14:27:41 From Jenni Hayman : Christina, is the UBC policy just about tenure or is it more comprehensive?

14:27:55 From Apurva Ashok : Thanks Michelle.Really amazing to hear

14:28:24 From Apurva Ashok : Rebecca says: The WSU policy was approved by Faculty Senate!

14:28:54 From Matthew DeCarlo : thanks, everyone!!

14:29:15 From Jonathan Poritz : billy: is there a local commercial textbook publishing industry in Hawaii? Or are publishers from other states moving across state boundaries to speak out in other states (like yours) out of fear that the OER movement will build large-scale momentum?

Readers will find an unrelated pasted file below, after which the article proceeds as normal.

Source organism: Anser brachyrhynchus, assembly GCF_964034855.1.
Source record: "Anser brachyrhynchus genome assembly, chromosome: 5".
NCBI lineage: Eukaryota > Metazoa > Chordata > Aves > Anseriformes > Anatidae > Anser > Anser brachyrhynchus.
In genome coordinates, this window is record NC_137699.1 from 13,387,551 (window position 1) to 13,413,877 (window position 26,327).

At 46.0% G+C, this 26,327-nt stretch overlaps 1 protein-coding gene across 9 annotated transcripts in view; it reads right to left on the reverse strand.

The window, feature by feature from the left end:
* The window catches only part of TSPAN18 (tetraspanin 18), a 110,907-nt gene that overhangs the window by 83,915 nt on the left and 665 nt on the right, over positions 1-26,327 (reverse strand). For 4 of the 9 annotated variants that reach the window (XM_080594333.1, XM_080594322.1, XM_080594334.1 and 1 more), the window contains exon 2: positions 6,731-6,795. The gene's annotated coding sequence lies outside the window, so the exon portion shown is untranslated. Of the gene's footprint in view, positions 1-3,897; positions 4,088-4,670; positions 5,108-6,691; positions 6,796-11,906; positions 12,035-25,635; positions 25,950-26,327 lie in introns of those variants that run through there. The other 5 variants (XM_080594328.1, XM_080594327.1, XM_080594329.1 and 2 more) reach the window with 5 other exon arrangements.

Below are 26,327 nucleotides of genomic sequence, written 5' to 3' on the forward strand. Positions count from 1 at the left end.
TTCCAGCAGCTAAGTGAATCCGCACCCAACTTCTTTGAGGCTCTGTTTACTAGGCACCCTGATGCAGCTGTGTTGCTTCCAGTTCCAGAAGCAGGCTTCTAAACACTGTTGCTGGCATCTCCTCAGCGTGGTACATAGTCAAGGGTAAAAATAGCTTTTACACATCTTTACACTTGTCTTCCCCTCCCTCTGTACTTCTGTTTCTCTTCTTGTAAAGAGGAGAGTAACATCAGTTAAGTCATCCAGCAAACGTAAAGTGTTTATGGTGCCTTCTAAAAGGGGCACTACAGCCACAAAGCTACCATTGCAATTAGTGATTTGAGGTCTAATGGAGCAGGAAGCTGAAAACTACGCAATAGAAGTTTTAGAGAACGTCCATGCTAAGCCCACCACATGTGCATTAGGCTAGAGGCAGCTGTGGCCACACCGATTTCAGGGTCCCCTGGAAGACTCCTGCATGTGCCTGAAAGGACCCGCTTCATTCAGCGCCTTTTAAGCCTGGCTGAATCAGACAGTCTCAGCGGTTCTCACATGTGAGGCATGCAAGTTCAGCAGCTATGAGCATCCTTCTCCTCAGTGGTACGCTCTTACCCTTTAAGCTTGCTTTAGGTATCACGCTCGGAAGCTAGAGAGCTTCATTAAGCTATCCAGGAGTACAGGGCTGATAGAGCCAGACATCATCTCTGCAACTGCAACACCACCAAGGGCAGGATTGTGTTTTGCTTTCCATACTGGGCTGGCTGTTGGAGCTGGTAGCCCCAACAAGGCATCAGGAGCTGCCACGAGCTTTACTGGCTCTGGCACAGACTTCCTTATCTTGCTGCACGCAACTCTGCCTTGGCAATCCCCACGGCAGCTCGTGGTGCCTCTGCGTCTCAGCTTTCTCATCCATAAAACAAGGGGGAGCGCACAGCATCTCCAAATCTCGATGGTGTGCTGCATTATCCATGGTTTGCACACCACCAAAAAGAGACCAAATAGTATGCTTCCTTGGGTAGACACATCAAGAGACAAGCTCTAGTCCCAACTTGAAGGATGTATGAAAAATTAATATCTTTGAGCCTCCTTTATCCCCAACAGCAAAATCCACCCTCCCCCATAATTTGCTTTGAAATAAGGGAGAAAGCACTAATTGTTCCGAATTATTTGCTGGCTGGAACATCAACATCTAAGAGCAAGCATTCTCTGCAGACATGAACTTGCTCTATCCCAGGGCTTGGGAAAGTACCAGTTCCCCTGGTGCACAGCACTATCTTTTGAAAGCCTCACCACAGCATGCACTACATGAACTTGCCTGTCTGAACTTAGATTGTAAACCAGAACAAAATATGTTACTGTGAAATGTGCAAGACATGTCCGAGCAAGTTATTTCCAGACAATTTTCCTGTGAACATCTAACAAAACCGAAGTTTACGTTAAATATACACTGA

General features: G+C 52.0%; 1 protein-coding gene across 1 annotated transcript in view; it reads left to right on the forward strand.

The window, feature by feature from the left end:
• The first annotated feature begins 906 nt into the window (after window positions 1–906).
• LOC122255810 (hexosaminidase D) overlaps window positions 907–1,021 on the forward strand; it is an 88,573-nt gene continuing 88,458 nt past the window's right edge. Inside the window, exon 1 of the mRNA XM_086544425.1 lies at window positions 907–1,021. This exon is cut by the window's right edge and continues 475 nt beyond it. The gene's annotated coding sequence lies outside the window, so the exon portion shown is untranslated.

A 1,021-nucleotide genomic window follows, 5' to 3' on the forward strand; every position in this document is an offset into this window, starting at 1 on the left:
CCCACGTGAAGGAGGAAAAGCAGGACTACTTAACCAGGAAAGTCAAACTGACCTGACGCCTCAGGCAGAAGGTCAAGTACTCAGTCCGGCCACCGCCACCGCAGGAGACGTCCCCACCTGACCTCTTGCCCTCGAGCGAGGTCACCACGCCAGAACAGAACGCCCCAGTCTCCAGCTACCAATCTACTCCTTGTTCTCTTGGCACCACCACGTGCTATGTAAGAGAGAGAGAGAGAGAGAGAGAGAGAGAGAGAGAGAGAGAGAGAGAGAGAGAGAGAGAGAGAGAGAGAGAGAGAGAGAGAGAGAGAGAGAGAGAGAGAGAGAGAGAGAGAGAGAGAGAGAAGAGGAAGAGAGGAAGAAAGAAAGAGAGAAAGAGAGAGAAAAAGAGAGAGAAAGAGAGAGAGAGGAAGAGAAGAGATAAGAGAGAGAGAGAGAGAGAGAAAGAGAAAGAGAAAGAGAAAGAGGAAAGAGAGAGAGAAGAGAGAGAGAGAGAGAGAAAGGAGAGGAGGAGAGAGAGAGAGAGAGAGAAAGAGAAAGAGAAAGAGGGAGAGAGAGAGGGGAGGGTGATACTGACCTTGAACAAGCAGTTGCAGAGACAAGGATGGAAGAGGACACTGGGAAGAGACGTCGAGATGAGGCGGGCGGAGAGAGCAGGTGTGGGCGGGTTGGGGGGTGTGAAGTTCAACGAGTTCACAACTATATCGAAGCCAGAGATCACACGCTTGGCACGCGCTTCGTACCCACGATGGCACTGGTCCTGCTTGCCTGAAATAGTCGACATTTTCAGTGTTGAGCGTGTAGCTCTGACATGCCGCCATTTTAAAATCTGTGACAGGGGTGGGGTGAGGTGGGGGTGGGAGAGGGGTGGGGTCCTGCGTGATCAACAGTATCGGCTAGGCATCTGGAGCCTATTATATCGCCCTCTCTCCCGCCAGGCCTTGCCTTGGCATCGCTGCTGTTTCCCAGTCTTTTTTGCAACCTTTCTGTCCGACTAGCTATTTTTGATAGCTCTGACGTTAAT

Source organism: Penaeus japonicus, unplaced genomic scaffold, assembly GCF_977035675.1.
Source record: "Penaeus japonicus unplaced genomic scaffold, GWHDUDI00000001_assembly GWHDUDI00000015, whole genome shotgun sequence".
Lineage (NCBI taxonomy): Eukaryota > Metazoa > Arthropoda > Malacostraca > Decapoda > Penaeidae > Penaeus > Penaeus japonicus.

14:29:39 From Christina Hendricks : @jenni We don’t really have any official policy—it’s a bit complex. What we have is that faculty in the teaching stream can use OER creation as an example of one part of their job—educational leadership—for promotion and tenure. But it’s just in a guide that doesn’t have a full official status. And it’s just one way faculty in that stream can show educational leadership. We have no other OER policy-like things.

14:30:20 From Jenni Hayman : Thanks Christina, good clarification, but still a good guideline!

14:30:24 From Cable Green (CC) : Nice – well done.

14:30:56 From Michelle Reed : We had an incredible student body president last year (unfortunately, she graduated this spring), and we worked together a lot on OER advocacy. She’s was involved with statewide efforts, presented to the Provost and Deans, and presented a TEDX talk on OER. She also got another student from gov involved, and this student will be VP this year.